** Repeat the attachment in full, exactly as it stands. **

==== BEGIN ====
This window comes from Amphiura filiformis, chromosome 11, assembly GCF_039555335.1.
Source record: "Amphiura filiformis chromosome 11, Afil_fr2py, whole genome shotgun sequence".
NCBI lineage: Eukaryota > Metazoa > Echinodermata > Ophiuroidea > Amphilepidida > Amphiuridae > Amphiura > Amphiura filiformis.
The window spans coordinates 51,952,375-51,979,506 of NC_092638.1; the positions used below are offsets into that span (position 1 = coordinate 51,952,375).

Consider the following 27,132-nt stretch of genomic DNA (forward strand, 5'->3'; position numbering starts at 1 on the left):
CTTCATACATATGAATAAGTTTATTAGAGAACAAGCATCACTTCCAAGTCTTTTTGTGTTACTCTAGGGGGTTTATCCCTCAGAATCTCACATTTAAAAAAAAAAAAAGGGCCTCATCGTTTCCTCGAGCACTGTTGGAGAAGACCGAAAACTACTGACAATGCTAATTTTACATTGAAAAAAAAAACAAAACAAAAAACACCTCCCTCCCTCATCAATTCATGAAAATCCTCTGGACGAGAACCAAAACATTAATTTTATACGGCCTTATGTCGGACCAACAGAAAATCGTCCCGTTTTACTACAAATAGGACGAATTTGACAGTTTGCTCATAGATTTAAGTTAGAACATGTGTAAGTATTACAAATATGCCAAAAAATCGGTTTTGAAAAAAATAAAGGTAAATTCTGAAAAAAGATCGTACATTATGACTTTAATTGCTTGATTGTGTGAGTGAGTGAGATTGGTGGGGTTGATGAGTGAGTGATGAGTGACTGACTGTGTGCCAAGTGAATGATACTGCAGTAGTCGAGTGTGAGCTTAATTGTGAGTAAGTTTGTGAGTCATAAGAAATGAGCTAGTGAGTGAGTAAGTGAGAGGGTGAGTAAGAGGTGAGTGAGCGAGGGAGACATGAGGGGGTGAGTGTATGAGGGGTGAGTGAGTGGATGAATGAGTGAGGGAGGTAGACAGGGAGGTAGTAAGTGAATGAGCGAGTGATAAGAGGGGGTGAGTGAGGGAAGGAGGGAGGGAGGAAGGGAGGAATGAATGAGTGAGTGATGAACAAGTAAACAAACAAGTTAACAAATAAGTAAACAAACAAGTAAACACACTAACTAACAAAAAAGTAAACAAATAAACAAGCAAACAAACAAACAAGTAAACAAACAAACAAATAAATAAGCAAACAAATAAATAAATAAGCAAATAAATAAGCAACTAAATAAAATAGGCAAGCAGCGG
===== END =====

This window comes from Amphiura filiformis, chromosome 11, assembly GCF_039555335.1.
Source record: "Amphiura filiformis chromosome 11, Afil_fr2py, whole genome shotgun sequence".
NCBI lineage: Eukaryota > Metazoa > Echinodermata > Ophiuroidea > Amphilepidida > Amphiuridae > Amphiura > Amphiura filiformis.
The window spans coordinates 51,952,375-51,979,506 of NC_092638.1; the positions used below are offsets into that span (position 1 = coordinate 51,952,375).

Consider the following 27,132-nt stretch of genomic DNA (forward strand, 5'->3'; position numbering starts at 1 on the left):
CTTCATACATATGAATAAGTTTATTAGAGAACAAGCATCACTTCCAAGTCTTTTTGTGTTACTCTAGGGGGTTTATCCCTCAGAATCTCACATTTAAAAAAAAAAAAAGGGCCTCATCGTTTCCTCGAGCACTGTTGGAGAAGACCGAAAACTACTGACAATGCTAATTTTACATTGAAAAAAAAAACAAAACAAAAAACACCTCCCTCCCTCATCAATTCATGAAAATCCTCTGGACGAGAACCAAAACATTAATTTTATACGGCCTTATGTCGGACCAACAGAAAATCGTCCCGTTTTACTACAAATAGGACGAATTTGACAGTTTGCTCATAGATTTAAGTTAGAACATGTGTAAGTATTACAAATATGCCAAAAAATCGGTTTTGAAAAAAATAAAGGTAAATTCTGAAAAAAGATCGTACATTATGACTTTAATTGCTTGATTGTGTGAGTGAGTGAGATTGGTGGGGTTGATGAGTGAGTGATGAGTGACTGACTGTGTGCCAAGTGAATGATACTGCAGTAGTCGAGTGTGAGCTTAATTGTGAGTAAGTTTGTGAGTCATAAGAAATGAGCTAGTGAGTGAGTAAGTGAGAGGGTGAGTAAGAGGTGAGTGAGCGAGGGAGACATGAGGGGGTGAGTGTATGAGGGGTGAGTGAGTGGATGAATGAGTGAGGGAGGTAGACAGGGAGGTAGTAAGTGAATGAGCGAGTGATAAGAGGGGGTGAGTGAGGGAAGGAGGGAGGGAGGAAGGGAGGAATGAATGAGTGAGTGATGAACAAGTAAACAAACAAGTTAACAAATAAGTAAACAAACAAGTAAACACACTAACTAACAAAAAAGTAAACAAATAAACAAGCAAACAAACAAACAAGTAAACAAACAAACAAATAAATAAGCAAACAAATAAATAAATAAGCAAATAAATAAGCAACTAAATAAAATAGGCAAGCAGCGG